Foreground, middle-ground and background refers to the three basic planes of an image especially but not exclusively when creating a landscape image. You can use the foreground to emphasis and highlight the overall image.
Click on the images to see different types of images that highlight the three planes of an image.
The foreground may add depth, emotion, mood and contrast to an image. Place a subject in the foreground that is very close to the lens while the background extends into the distance. The key decision to be made is to determine what you will use in the foreground to enhance to overall image rather than something that will be a distraction to the main subject of your created image. The foreground should lead the viewer into the overall image. In this image the foreground flower does not necessarily lead the viewers eye to the overall image. Plus we have the distraction of the other flower on the right. Whilst it might be considered a pleasing image the emphasis is more on the close up of the flower rather than a foreground used to enhance the overall image.
One compositional technique is to create your image from a lower angle. Squat, kneel or lie down or lower your tripod to see a different perspective of the scene in front of you. In fact take a number of images from different viewpoints for a more creative experience. Creating images from different perspectives should not be confined to images with a foreground. By considering perspective you will be able to experiment and perhaps find a unique viewpoint.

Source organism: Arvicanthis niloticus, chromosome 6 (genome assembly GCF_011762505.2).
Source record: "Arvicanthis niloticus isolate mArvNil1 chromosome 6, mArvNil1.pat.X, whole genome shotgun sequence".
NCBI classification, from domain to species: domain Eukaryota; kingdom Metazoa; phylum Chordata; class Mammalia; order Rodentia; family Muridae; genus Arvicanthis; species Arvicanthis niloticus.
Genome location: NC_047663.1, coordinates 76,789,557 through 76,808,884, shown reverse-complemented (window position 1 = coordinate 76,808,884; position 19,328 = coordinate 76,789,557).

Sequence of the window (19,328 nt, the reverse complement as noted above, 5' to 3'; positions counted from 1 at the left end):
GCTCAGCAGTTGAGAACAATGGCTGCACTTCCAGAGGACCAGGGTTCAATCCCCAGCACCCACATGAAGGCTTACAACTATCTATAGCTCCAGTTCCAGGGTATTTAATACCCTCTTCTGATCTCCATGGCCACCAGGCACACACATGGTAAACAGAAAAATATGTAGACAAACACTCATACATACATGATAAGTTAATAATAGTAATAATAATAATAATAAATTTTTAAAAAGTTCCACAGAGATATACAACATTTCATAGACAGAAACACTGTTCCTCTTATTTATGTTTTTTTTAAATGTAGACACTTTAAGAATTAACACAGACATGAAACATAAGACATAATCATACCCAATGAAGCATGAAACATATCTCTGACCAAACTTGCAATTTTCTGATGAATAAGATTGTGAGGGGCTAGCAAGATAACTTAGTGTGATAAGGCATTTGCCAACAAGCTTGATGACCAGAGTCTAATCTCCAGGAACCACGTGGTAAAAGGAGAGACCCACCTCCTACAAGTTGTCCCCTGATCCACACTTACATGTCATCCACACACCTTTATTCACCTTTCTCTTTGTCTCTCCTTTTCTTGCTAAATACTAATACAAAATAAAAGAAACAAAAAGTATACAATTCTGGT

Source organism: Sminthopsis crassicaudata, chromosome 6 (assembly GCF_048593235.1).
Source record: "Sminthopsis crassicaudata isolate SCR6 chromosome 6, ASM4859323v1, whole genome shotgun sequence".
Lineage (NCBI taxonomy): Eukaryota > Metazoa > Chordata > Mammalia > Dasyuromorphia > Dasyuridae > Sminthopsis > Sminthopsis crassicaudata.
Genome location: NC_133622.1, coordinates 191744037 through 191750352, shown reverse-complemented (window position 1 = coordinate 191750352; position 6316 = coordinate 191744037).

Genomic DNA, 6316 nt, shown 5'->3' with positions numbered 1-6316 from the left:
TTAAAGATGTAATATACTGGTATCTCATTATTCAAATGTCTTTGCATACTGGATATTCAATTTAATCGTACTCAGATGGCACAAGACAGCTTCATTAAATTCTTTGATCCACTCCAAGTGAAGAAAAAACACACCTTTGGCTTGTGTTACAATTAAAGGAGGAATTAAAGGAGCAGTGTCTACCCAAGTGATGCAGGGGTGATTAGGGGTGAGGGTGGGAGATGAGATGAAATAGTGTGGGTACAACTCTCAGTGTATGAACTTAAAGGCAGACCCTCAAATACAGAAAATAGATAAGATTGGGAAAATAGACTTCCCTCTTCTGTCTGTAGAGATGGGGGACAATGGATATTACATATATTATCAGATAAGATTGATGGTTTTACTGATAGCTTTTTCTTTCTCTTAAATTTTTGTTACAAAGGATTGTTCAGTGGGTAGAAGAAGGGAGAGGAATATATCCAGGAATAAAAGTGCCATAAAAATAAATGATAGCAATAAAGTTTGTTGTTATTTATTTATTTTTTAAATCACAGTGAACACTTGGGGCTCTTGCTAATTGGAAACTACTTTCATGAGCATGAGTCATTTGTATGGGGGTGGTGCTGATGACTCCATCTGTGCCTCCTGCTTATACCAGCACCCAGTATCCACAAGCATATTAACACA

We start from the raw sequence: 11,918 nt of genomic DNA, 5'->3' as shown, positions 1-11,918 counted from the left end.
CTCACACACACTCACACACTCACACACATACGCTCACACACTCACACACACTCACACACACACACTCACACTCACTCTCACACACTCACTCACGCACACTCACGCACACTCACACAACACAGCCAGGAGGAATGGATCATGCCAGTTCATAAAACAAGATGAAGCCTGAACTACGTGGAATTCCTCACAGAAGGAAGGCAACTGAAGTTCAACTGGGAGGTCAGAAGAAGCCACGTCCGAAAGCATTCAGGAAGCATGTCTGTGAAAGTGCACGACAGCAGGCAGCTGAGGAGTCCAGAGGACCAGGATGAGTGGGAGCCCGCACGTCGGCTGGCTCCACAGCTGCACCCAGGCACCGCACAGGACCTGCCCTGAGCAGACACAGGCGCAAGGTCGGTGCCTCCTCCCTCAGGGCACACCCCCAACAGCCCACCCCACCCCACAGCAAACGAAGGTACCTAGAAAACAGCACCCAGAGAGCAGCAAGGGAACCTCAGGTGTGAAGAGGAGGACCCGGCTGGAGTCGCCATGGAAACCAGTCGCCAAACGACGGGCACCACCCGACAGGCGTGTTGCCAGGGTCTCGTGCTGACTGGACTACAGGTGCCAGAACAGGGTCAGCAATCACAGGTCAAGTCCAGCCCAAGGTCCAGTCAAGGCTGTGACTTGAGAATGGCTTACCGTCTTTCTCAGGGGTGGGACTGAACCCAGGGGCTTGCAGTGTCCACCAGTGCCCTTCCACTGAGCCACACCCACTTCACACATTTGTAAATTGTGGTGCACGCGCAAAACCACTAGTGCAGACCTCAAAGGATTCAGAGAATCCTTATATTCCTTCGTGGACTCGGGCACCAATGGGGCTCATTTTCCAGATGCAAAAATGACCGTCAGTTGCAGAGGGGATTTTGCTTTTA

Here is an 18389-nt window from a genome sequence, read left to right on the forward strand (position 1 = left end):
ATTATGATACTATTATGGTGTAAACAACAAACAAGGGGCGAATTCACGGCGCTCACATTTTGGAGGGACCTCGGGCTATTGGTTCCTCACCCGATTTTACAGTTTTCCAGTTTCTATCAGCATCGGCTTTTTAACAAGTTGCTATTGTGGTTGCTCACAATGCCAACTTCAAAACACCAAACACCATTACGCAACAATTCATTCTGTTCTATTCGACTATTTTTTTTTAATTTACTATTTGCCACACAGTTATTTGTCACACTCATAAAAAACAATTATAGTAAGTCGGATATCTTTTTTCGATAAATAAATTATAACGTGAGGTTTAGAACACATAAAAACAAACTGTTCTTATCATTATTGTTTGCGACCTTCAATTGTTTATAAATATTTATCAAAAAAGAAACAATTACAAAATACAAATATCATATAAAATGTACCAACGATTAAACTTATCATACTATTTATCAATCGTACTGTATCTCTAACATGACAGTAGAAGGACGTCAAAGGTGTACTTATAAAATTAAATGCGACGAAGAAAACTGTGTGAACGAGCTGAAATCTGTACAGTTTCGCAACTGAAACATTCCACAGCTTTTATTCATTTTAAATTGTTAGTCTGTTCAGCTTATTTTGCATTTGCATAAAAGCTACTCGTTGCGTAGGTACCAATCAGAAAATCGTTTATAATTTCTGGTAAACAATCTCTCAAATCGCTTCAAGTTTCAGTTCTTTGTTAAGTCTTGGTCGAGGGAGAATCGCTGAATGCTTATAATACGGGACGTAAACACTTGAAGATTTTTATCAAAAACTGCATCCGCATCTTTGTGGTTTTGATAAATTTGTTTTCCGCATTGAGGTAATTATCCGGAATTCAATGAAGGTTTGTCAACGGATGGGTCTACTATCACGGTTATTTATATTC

Another consideration is where you place the horizon line in your image. Many photographers place the place the horizon line in the middle of the frame.
This works well when including reflections in your composition.
Think about the rule of thirds and position the horizon line along one of the horizontal rule of thirds lines.
Placing the horizon on the lower thirds line will emphasise the sky.
Placing the horizon on the upper thirds line will emphasise the foreground.